said. "There's never been anything like it. It brings people together."
Lanza grew up in Philadelphia, honing his almost unearthly vocal powers by singing along
to Victrola recordings of Enrico Caruso. He later trained operatically, and toured the
country in the late 40s with George London and Francis Yeend as the Bel Canto Trio. Louis
B. Mayer's executive secretary discovered the young singer after hearing him perform as a
last-minute substitute at the Hollywood Bowl in 1947. The magnetic, handsome tenor became
an overnight matinee idol with That Midnight Kiss in 1949.
But Lanza was forever between two worlds. On the one hand, he was crowned the "voice
of the century" by Toscanini. On the other, he was a pop icon and sometimes crooner
with films like The Toast of New Orleans and Because You're Mine---which
propelled songs like "Be My Love" to the top of the pop charts. Beleagured as
much as benefitted by fame, the tempestuous Lanza fell victim to his legendary apetites
for wine, women, and pasta---ultimately abandoning Hollywood (or vice-versa) after a
stormy relationship with studio moguls. He died in Italy in 1959 at 38, officially the
victim of excessive lifestyle-related heart trouble, but Robinson and some family members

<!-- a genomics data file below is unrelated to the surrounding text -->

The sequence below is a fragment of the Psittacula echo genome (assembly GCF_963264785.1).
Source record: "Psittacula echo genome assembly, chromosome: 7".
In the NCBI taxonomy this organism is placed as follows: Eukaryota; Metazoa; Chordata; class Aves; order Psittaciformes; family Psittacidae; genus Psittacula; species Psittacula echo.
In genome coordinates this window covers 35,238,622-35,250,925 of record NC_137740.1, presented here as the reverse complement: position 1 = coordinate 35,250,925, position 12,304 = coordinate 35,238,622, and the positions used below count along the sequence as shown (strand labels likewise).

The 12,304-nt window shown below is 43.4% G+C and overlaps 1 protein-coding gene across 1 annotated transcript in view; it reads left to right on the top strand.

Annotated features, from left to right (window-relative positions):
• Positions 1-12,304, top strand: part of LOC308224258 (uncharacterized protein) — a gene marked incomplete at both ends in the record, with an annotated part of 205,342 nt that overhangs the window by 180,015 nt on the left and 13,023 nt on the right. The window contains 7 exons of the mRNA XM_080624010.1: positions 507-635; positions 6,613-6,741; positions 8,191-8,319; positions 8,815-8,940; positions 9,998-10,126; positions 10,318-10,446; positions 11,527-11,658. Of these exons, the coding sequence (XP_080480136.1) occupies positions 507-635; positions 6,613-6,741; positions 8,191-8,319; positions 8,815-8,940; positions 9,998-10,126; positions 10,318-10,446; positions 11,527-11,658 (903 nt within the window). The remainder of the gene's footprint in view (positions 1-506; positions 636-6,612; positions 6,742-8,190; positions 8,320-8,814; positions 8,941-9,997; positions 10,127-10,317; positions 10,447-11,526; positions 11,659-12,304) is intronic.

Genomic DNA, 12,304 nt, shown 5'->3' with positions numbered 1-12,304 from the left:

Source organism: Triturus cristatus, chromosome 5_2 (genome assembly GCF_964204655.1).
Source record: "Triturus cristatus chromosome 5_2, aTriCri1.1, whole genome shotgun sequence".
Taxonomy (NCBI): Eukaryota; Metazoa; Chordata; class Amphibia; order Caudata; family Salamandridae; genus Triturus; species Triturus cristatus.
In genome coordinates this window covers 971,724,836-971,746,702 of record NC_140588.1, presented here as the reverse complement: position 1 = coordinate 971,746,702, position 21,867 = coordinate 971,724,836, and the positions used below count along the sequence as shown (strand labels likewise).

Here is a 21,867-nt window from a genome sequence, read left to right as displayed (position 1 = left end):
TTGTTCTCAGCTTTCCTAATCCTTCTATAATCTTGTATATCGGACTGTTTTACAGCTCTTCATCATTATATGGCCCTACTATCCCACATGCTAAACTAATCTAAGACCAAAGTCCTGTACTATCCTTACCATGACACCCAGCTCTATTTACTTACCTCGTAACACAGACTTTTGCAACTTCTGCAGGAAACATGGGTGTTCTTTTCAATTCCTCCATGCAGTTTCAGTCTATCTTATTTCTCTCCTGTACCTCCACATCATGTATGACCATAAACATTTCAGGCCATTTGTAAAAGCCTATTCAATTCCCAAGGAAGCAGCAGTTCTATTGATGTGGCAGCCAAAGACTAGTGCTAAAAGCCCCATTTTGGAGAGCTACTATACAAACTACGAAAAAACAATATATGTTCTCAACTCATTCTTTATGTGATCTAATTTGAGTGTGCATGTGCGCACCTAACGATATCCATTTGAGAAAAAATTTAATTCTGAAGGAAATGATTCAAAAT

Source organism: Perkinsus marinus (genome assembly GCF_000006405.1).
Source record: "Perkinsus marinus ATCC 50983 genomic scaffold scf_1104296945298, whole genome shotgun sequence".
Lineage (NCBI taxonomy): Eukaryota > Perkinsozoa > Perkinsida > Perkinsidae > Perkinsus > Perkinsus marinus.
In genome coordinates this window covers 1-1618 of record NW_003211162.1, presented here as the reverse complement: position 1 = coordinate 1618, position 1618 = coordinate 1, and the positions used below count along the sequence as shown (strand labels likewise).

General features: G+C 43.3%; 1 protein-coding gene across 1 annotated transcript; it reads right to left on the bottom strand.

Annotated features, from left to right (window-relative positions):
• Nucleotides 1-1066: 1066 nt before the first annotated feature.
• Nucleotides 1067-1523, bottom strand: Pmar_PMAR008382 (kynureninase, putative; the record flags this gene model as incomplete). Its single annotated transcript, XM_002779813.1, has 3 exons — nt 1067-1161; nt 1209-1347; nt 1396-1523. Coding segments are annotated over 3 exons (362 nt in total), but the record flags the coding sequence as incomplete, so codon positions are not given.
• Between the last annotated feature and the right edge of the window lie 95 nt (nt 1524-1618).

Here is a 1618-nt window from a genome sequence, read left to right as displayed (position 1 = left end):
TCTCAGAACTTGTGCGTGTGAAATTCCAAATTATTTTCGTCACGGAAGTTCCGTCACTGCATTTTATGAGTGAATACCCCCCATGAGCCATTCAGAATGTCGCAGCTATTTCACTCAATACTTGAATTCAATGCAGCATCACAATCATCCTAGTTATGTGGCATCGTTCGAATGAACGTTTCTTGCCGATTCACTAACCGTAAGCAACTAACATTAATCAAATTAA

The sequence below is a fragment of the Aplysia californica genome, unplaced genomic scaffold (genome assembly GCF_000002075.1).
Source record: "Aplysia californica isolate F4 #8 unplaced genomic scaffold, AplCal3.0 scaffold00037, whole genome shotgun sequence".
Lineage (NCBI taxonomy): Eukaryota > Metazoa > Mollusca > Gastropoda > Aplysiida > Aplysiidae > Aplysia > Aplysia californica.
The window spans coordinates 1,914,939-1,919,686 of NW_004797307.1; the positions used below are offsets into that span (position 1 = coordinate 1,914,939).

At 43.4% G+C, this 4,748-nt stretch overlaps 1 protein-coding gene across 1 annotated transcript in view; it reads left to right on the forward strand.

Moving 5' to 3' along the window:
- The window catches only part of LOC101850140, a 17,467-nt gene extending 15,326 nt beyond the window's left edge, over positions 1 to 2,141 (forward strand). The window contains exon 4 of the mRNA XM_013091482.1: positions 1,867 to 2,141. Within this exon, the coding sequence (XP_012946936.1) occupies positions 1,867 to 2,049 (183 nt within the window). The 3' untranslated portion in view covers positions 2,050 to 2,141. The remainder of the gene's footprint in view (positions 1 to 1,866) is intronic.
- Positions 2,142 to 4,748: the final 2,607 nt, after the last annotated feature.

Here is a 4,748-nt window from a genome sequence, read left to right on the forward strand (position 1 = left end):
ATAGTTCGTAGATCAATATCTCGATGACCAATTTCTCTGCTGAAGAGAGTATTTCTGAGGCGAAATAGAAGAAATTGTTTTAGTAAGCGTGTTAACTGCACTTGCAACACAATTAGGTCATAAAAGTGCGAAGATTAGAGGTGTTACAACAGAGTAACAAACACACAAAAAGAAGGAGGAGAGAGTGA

suspected mafia involvement. (Lanza is alleged to have inadvertently offended the mob by
failing to sing on at a charity concert partly arranged by Lucky Luciano.)
The historic new CD---with 22-page booklet illustrated with rare photos---features two of
Lanza's most important extended operatic recordings: the Act1 finale from Puccini's Madame
Butterfly, with Kathryn Grayson (from Toast), and the sextet from Act II,
scene 2 of Donizetti's Lucia Di Lammermoor, in which he was joined by the
Metropolitan Opera's Kirsten, Blanche Thebom, Giuseppe Valdengo, Nicola Moscona, and
"I remember that recording session," said Robinson. "All the other singers
were right on their microphones, but Mario said, 'move it back, move it back.' And the Met
singers were amazed. They had no idea what kind of voice he had. They wanted him to come
to the Met." The CD, which features excerpts from That Midnight Kiss, The Toast
of New Orleans, (1950), The Great Caruso (1951), Because You're Mine